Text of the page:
- How does the new attack work in top level?
Even over the years, numerous mitigation techniques are deployed, they showed that some implementations are still vulnerable to various microarchitectural side channels.
They used BEAST-like Man in the Browser attack by using Cache-like attacks to perform a downgrade attack against any TLS connection to a vulnerable server. With this, they showed the feasibility of using those Cache-like attacks.
Although the timeout of the browser limits the attack, they were able to parallelize the attack by using TLS servers that share the same public key certificate.
The attacker requires 3 capabilities:
- Side channel capability: attacker must be able to execute code on the victim machine to mount microarchitectural side channel attack
- Privileged Network Position Capability: The attacker must be in the man-in-the middle position so that padding oracle attack with the private key can be exploited.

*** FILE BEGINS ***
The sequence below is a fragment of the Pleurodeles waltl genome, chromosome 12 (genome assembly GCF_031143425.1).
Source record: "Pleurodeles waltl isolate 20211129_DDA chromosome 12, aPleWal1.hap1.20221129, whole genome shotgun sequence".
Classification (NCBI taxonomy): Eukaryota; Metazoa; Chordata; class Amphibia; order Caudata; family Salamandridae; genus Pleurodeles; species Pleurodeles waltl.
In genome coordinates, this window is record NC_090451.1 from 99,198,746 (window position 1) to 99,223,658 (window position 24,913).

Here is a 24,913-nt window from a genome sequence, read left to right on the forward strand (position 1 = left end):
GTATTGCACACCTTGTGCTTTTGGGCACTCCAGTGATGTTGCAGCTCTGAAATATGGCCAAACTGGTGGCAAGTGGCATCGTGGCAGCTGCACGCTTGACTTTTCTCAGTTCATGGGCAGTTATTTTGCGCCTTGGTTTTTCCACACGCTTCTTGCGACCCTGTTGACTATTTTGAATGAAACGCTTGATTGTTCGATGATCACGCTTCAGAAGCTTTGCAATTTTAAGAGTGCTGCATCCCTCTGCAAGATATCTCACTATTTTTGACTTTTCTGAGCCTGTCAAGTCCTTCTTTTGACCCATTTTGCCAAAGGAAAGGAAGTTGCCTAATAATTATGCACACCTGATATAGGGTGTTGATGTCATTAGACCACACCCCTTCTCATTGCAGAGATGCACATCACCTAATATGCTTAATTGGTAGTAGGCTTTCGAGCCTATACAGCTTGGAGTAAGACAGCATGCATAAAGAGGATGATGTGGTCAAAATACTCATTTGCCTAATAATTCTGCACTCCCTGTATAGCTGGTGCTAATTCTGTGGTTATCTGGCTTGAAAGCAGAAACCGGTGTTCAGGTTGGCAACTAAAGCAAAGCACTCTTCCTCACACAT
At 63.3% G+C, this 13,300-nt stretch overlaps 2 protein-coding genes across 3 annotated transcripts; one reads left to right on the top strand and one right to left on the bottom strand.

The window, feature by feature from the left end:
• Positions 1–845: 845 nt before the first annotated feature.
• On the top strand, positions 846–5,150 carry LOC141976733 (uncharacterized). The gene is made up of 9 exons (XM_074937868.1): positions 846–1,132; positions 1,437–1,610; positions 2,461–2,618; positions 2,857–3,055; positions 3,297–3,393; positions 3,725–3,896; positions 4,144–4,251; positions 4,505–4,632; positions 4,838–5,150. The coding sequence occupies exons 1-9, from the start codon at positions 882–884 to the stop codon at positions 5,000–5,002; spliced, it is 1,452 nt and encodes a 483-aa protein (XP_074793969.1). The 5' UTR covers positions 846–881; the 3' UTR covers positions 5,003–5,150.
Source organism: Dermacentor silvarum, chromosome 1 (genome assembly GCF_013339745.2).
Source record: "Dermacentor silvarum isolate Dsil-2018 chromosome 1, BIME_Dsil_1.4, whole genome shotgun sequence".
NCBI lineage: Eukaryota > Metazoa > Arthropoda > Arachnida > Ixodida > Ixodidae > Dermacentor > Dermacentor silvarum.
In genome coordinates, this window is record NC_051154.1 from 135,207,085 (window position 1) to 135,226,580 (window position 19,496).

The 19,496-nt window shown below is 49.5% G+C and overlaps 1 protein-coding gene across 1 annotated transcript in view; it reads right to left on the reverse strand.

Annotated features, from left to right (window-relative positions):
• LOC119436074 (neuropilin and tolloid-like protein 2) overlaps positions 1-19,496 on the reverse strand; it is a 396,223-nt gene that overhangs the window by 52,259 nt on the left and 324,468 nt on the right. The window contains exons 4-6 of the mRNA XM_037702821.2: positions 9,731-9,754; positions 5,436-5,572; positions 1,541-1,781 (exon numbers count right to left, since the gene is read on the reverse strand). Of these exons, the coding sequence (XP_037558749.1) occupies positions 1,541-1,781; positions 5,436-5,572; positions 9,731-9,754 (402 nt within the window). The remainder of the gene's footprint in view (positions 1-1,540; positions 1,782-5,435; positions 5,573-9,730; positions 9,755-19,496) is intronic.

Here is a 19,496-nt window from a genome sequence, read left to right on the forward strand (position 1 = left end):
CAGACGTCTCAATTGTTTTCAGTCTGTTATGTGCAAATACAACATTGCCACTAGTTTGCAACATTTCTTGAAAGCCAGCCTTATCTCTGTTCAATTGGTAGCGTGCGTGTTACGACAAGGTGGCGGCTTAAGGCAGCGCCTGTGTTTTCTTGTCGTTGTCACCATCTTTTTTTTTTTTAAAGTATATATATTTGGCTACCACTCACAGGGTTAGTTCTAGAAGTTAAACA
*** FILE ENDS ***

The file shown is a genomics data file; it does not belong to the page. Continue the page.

- Decryption Capability: The attacker needs an ability to start decryption of ciphertext chosen by him on the target system.
A concrete scenario of the attack:
- A physical device shared between a TLS server and the attacker's virtual machine. This requires a determined adversary.
- Second and third can be achieved by the controlling a node between the server and client.
- Which TLS implementations are affected?
They tested the following implementations:
- Amazon s2n
- Apple CoreTLS
- Mozilla NSS
All, except the BearSSL and BoringSSL are affected by their attack.
- How one can mitigate from the attack?
- The backward compatibility is the main issue of this attack. TLS 1.3 security doesn't help you if your server can be downgraded to an earlier version.
- Deprecate the RSA key-exchange.
- Certificate Separation: Don't use the same key for singing and RSA-key exchange.
- Constant-Time Code and Safe API as in BearSLL and BoringSSL API.
- Using Large RSA Keys. The attack requires $\approx \log N$ oracle calls. Use larger keys $>2048$-bits to make the attack less practical.
- Reduce the TLS Handshake Timeouts in order to make MitM attack harder.
- Use BearSSL or BoringSSL